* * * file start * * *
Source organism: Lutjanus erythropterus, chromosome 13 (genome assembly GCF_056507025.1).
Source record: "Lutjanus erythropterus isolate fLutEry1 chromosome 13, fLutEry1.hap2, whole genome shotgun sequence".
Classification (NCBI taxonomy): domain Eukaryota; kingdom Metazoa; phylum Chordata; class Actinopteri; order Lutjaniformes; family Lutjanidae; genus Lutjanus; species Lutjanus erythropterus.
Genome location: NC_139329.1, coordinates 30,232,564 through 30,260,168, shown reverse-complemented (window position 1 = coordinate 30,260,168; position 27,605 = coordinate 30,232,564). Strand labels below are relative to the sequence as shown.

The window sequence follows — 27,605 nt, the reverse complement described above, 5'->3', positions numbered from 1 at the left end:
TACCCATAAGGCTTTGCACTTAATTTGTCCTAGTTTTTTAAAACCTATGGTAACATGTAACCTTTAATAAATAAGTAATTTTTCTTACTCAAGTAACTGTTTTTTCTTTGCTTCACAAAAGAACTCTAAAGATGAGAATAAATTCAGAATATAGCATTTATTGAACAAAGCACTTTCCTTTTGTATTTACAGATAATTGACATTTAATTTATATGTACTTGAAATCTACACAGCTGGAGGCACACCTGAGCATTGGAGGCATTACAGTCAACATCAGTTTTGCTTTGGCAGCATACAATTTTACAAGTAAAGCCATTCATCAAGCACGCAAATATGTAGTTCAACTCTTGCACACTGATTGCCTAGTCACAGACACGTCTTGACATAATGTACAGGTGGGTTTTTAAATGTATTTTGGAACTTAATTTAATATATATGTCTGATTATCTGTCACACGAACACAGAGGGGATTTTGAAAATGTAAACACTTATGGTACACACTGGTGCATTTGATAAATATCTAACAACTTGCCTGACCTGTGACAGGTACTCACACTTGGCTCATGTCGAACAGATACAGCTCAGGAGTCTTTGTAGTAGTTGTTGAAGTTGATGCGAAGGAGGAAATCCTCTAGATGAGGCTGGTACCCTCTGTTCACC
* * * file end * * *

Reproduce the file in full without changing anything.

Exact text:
Source organism: Lutjanus erythropterus, chromosome 13 (genome assembly GCF_056507025.1).
Source record: "Lutjanus erythropterus isolate fLutEry1 chromosome 13, fLutEry1.hap2, whole genome shotgun sequence".
Classification (NCBI taxonomy): domain Eukaryota; kingdom Metazoa; phylum Chordata; class Actinopteri; order Lutjaniformes; family Lutjanidae; genus Lutjanus; species Lutjanus erythropterus.
Genome location: NC_139329.1, coordinates 30,232,564 through 30,260,168, shown reverse-complemented (window position 1 = coordinate 30,260,168; position 27,605 = coordinate 30,232,564). Strand labels below are relative to the sequence as shown.

The window sequence follows — 27,605 nt, the reverse complement described above, 5'->3', positions numbered from 1 at the left end:
TACCCATAAGGCTTTGCACTTAATTTGTCCTAGTTTTTTAAAACCTATGGTAACATGTAACCTTTAATAAATAAGTAATTTTTCTTACTCAAGTAACTGTTTTTTCTTTGCTTCACAAAAGAACTCTAAAGATGAGAATAAATTCAGAATATAGCATTTATTGAACAAAGCACTTTCCTTTTGTATTTACAGATAATTGACATTTAATTTATATGTACTTGAAATCTACACAGCTGGAGGCACACCTGAGCATTGGAGGCATTACAGTCAACATCAGTTTTGCTTTGGCAGCATACAATTTTACAAGTAAAGCCATTCATCAAGCACGCAAATATGTAGTTCAACTCTTGCACACTGATTGCCTAGTCACAGACACGTCTTGACATAATGTACAGGTGGGTTTTTAAATGTATTTTGGAACTTAATTTAATATATATGTCTGATTATCTGTCACACGAACACAGAGGGGATTTTGAAAATGTAAACACTTATGGTACACACTGGTGCATTTGATAAATATCTAACAACTTGCCTGACCTGTGACAGGTACTCACACTTGGCTCATGTCGAACAGATACAGCTCAGGAGTCTTTGTAGTAGTTGTTGAAGTTGATGCGAAGGAGGAAATCCTCTAGATGAGGCTGGTACCCTCTGTTCACC